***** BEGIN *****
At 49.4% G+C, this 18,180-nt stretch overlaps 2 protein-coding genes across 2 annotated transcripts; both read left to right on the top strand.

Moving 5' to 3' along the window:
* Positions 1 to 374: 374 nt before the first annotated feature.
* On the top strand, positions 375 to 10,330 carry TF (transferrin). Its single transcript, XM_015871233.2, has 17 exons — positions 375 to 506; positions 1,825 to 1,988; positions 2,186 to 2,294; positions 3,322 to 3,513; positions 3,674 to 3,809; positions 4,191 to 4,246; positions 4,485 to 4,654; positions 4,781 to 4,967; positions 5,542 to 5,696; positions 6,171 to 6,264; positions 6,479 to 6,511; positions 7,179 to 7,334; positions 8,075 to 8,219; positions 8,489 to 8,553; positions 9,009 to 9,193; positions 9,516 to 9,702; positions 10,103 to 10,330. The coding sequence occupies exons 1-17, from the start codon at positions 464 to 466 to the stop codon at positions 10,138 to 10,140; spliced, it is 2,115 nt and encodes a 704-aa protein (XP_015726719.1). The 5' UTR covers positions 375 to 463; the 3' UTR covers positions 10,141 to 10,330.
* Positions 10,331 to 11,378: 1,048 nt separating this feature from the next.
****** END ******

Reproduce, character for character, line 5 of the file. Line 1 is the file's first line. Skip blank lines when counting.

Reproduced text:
* Positions 10,331 to 11,378: 1,048 nt separating this feature from the next.